How much does a first impression really mean?

Mumbled greetings. Lack of eye contact. Delayed service.

These are the kinds of things that can turn off a weary traveler within seconds of arriving at a hotel — or anyone arriving anywhere, for that matter. After waiting in security lines only to be rushed into an overcrowded airplane, the one thing a traveler desires as they arrive at their hotel is a bit of humanity.

When a guest walks through a hotel’s doors for the first time, a greeting from a friendly face can make a guest forget all about the pain of the previous few hours.

I know this goes without saying — we all should make great first impressions. Our parents have been instilling that into all of us since we were young. Yet I find that people forget this little life lesson, and as hoteliers, it’s our responsibility to make our guests feel as welcomed as possible.

Imagine this scenario. After taking a red-eye, cross-country flight in the middle seat at the back of a plane, a business traveler steps into a cab for a 25-minute ride that is spent answering the constant stream of emails and texts he received while on the flight. He finally arrives at his hotel. This is the end of the guest’s travels. The hotel represents the light at end of tunnel. How do you think this traveler will feel if he is greeted with a bellman that won’t carry his bags, front-desk employees that ignore his or her presence and a lobby feeling that is stale? You can bet the next time he comes to that city, he or she will be spending his time and money at a different hotel.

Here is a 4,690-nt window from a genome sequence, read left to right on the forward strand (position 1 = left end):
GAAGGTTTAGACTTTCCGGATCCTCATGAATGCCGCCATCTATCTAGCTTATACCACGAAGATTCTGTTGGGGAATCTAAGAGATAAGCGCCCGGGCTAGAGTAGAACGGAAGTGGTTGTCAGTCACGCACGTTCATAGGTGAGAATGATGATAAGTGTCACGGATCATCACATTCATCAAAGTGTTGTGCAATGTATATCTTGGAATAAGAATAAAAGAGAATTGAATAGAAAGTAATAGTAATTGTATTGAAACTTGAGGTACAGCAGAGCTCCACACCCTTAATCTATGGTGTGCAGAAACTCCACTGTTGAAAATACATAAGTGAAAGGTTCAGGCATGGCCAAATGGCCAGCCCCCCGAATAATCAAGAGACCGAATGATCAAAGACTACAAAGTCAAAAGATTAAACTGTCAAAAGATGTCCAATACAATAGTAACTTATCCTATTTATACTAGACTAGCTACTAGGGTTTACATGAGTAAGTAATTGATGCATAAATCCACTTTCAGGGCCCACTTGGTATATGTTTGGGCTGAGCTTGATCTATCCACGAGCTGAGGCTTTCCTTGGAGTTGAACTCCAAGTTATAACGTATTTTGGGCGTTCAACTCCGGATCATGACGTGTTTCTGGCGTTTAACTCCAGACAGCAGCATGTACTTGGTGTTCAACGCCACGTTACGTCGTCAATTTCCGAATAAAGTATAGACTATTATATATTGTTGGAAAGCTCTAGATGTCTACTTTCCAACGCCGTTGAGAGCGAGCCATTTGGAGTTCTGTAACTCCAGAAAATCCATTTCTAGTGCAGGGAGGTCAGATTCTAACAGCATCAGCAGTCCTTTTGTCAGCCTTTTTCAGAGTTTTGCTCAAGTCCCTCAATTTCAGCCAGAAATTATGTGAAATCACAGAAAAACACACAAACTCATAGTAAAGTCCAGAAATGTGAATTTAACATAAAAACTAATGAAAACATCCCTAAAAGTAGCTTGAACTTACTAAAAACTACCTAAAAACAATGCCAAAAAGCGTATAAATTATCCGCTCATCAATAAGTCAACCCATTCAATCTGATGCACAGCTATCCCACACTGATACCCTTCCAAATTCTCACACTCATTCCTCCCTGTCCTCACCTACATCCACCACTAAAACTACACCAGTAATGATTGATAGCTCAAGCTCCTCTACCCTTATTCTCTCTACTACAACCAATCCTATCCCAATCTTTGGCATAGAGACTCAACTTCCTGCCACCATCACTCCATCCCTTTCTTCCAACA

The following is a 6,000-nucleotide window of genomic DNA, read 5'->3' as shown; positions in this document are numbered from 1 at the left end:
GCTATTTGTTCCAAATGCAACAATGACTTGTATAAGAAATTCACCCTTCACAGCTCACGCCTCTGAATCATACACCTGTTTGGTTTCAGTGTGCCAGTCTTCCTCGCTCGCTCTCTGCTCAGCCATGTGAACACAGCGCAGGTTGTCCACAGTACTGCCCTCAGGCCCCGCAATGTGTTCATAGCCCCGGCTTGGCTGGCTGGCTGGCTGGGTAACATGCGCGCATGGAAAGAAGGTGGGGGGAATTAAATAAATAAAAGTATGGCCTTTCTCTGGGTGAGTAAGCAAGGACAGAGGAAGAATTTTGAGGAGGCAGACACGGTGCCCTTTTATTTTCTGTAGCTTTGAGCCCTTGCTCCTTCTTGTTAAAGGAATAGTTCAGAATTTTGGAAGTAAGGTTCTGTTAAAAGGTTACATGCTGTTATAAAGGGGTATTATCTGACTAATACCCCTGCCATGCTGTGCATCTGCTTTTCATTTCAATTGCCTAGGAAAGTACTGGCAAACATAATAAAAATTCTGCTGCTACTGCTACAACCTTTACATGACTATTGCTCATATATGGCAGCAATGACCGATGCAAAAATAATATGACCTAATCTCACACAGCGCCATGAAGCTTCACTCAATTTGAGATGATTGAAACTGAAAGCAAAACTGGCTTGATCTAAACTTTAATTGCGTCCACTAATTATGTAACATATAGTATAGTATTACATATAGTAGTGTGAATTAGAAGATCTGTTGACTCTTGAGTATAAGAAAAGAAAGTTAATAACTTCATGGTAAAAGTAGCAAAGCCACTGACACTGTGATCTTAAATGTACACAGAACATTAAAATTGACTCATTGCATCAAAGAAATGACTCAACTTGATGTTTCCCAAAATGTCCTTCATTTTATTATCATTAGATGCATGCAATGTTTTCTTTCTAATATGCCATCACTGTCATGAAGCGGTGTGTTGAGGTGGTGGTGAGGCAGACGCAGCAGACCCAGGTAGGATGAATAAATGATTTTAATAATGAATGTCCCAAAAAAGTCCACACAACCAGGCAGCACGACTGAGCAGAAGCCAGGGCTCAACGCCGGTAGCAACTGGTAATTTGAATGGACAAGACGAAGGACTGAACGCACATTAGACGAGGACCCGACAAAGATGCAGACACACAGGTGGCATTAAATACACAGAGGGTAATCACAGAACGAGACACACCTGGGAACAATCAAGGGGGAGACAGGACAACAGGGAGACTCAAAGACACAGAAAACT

In our industry, we do everything we can to provide comforts of home at our properties. And here’s a little secret to having satisfied guests — it only takes the tiniest bit of effort to impress an exhausted traveler. Many of you will say, “Yeah, no kidding,” or, “Tell us something we don’t already know.” True, but how many hotels out there are actually are making sure it is happening? My guess is far fewer than you think.

If someone opens the door, offers a warm greeting with a smile and handshake, or asks how someone’s day is going, that person might have just made someone’s day — or better yet, created customer loyalty. By properly welcoming a guest into your hotel, you can have a satisfied customer before they even step into their room.